Reviewed by GREG KING
Director: Derek Cianfrance
Stars: Michael Fassbender, Alicia Vikander, Rachel Weisz, Jack Thompson, Garry McDonald, Bryan Brown, Anthony Hayes, Jane Menelaus, Florence Clery, Thomas Unger, Benedict Hardie, Emily Barclay.
A melodramatic and heart wrenching tale of love, sacrifice, responsibility, grief, forgiveness, and the impossible choices that parents sometimes have to make for the sake of their children, The Light Between Oceans is a lush and visually gorgeous adaptation of the best selling 2012 novel written by M L Stedman. Fans of the novel will admire it as the film remains reasonably faithful to the source material.
The film takes place in 1918 as the world is starting to adjust to life after wartime. Tom Sherbourne (Michael Fassbender, from the X-Men movies, etc) is a former soldier who has returned from the war traumatised by his experiences and just wants to lead a quiet and peaceful life. He accepts the temporary job of light house keeper on the remote Janus Rock, a small island off the coast of Western Australia. He is trying to adjust back into life and loves the solitude afforded by the position. The island is only visited four times a year by a boat bringing supplies and mail.
During frequent visits to the coastal town of Portageuse he meets the pretty Isabel (Alicia Vikander), who is mourning the loss of two brothers during the war. She is a vivacious young woman, and after a courtship they marry and settle on the small island. Isabel has a couple of miscarriages and despairs of ever being able to have children. Then fate intervenes. A row boat washes ashore. Inside is the body of a dead man and a young baby girl. Tom believes that they should alert the authorities, but Isabel insists on raising the girl as their own.
All goes well until during a visit back home, when Tom spies a woman in the local church cemetery. Hannah (Rachel Weisz) is standing over the grave of her husband and young daughter who were lost at sea, presumed dead. Hannah has been disowned by her wealthy father (Bryan Brown) because she married Frank, a German baker and had a daughter whom they named Grace. One day after being harassed by the townsfolk Frank jumped into a rowboat with Grace, but the two were lost at sea.
Driven by a sense of guilt, Tom writes a letter to Hannah in which he says that the baby is fine. Hannah and her father press the local police into investigating, but nothing happens for a while. But later Tom is arrested and charged with killing Frank. Grace is returned to Hannah, her biological mother, but is upset and confused by what is happening. Eventually Tom, Isabel and Hannah have to make a tough and emotionally devastating decision, one that will have consequences that will affect the sleepy little coastal town. The Light Betwen Oceans explores how sometimes good people make bad choices.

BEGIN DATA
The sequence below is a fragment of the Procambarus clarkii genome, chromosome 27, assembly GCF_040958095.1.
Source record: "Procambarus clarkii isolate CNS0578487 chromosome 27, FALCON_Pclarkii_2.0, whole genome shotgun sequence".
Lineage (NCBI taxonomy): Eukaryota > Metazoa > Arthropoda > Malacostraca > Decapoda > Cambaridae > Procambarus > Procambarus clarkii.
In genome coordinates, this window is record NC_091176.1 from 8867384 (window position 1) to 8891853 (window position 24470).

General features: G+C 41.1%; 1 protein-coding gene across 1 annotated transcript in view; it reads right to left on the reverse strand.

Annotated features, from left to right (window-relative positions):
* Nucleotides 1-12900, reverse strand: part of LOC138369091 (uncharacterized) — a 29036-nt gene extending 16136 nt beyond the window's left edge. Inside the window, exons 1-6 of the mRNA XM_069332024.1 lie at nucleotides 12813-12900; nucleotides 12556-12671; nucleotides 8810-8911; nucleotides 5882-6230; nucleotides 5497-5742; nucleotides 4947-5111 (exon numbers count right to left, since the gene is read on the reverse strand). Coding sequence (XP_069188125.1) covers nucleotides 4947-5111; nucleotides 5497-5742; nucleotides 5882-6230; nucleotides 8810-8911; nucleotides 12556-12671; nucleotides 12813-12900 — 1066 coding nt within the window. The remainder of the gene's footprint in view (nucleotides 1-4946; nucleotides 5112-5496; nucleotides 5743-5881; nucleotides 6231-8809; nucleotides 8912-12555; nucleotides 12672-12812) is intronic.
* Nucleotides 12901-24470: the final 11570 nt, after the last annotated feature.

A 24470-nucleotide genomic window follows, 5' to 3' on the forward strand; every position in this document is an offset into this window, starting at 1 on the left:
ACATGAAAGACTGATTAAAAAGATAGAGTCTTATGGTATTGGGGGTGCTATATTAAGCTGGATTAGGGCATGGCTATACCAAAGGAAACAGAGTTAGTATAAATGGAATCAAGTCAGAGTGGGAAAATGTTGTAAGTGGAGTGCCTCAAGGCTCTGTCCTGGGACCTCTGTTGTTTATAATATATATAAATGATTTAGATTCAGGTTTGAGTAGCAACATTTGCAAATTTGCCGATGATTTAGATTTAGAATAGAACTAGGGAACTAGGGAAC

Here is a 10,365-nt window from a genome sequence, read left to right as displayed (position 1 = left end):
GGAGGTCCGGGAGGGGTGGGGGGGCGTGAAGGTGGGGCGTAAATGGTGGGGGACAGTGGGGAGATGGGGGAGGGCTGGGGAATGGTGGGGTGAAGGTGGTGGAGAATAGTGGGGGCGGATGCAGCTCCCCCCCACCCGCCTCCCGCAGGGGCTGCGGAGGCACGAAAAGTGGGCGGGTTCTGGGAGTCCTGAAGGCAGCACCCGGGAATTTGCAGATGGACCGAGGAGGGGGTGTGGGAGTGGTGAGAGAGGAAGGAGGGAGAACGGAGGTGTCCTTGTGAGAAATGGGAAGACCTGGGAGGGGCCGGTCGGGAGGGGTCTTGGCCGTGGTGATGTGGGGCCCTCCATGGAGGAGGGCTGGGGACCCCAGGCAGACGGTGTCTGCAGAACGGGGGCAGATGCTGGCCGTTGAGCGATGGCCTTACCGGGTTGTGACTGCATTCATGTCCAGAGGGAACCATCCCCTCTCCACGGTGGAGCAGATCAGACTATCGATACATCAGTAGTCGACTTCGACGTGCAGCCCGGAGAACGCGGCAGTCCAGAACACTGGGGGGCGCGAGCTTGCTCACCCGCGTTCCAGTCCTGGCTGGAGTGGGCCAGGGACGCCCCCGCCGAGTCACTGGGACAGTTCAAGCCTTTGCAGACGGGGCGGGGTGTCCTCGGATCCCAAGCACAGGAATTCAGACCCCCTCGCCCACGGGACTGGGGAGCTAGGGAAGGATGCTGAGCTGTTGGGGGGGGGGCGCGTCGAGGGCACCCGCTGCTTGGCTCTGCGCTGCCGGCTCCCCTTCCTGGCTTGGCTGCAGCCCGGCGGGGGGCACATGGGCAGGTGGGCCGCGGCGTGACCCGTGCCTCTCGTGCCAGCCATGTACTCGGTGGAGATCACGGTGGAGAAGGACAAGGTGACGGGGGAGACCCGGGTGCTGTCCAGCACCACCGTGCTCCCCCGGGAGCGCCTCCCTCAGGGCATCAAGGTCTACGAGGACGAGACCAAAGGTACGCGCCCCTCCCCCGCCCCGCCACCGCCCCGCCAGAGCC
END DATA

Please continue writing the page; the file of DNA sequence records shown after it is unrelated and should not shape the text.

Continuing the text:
Director Derek Cianfrance (Blue Valentine, The Place Beyond The Pines, etc) gives this melodrama an epic cinematic sweep and emotional heft, although the film lacks the raw emotional punch of his Blue Valentine, which explored the breakdown of a relationship. His direction here seems more restrained. This is the first film Cianfrance has directed that is not based on an original story he has written and he seems a little constrained by the material. He tries to wring every drop of emotion from the story and ultimately it becomes a little manipulative and over sentimental. And at 130 minutes it is over long and the languid pacing will test the patience of many.
However, the film is certainly beautiful to look at. It has been shot largely in Tasmania and New Zealand by ace cinematographer Adam Arkapaw (Animal Kingdom, Top Of The Lake, etc) who makes good use of the widescreen to capture some visually stunning vistas. Arkapaw captures lots of beautiful sunsets and windswept seascapes, and its visual poetry will remind older audiences of David Lean’s sumptuous epic romantic drama Ryan’s Daughter. Alexandre Desplat has provided an atmospheric and haunting score that underpins the emotional nature of the story.
Much of the film was shot in the small Tasmanian town of Stanley, which provides an authenticity to the setting. Cianfrance and his production team have captured authentic period detail here.
Fassbender delivers a rather restrained and low key performance here as the flawed Tom, and he brings a quiet and stoic quality to his performance. He also brings a touch of self-loathing to the role in the film’s later stages. This is a change of pace from his more heroic roles. Isabel’s behaviour is selfish, which makes her a somewhat unlikeable character, but Vikander as usual is terrific and delivers a complex and emotionally wrought performance. Vikander and Fassbender share a strong palpable chemistry, and they are now apparently a couple in real life.
The exceptional ensemble cast features a lot of well known Australian faces in small supporting roles. Jack Thompson is good as the veteran weathered old sea dog who befriends Tom, while Garry McDonald is good as Isabel’s father, and Anthony Hayes plays the local constable. Bryan Brown though is wasted in a small role and given little to do as Hannah’s wealthy and powerful father.
The visually sumptuous The Light Between Oceans seems like Oscar bait. However, the film is a little too long, and its languid pacing will not suit everyone.